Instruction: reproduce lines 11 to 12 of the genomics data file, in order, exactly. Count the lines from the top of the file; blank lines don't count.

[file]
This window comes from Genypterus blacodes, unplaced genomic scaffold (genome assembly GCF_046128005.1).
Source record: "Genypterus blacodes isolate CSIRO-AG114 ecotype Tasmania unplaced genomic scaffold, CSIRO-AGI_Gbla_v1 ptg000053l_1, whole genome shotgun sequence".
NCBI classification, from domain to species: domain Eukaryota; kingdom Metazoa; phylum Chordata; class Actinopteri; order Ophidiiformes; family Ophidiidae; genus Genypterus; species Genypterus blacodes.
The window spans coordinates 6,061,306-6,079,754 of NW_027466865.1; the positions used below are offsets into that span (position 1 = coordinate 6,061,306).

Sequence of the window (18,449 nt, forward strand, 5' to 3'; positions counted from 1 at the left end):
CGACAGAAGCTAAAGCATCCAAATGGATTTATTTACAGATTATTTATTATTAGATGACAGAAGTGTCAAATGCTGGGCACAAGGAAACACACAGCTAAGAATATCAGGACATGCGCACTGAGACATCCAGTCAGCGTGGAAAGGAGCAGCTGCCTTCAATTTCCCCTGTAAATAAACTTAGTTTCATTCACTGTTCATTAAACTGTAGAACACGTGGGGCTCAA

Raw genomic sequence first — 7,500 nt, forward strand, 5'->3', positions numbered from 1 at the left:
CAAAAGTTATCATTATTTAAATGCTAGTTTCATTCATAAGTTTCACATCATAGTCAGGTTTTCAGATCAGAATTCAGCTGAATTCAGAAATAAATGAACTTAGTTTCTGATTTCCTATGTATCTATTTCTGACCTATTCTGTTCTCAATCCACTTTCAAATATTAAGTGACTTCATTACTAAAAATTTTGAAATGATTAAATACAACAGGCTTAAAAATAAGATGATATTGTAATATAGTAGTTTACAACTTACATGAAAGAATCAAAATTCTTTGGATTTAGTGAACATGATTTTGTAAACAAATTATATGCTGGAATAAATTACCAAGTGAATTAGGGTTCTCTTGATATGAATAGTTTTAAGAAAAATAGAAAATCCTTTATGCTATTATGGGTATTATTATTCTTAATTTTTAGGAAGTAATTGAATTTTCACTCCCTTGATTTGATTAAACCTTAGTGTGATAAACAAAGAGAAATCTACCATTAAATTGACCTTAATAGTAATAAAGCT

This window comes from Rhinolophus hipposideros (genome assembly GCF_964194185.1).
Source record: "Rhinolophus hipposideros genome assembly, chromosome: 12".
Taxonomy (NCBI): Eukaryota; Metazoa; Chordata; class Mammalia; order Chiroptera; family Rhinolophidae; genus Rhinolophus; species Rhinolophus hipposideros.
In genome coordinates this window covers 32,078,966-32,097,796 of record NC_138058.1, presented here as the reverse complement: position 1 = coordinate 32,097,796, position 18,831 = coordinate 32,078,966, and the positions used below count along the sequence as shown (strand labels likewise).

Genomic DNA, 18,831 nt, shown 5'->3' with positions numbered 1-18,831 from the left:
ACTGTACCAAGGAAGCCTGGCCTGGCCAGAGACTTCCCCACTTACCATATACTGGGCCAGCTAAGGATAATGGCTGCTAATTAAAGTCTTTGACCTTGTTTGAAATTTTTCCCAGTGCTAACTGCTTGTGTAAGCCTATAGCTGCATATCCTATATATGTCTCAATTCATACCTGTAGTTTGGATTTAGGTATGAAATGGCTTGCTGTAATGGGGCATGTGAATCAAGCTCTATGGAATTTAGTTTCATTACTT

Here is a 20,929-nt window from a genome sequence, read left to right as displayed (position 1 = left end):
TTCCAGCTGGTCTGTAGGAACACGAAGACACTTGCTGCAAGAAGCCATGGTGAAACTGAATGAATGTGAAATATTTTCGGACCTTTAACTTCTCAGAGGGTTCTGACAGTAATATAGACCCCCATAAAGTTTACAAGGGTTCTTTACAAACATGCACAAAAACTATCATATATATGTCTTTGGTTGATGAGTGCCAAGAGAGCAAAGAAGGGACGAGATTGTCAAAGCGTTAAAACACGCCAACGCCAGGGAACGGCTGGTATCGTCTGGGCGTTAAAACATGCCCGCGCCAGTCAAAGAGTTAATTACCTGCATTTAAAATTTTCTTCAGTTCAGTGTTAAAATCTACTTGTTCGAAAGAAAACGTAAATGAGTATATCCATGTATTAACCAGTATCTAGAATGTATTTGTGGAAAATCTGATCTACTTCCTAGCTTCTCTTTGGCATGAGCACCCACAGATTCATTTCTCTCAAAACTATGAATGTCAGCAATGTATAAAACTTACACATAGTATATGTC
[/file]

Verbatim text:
Taxonomy (NCBI): Eukaryota; Metazoa; Chordata; class Mammalia; order Chiroptera; family Rhinolophidae; genus Rhinolophus; species Rhinolophus hipposideros.
In genome coordinates this window covers 32,078,966-32,097,796 of record NC_138058.1, presented here as the reverse complement: position 1 = coordinate 32,097,796, position 18,831 = coordinate 32,078,966, and the positions used below count along the sequence as shown (strand labels likewise).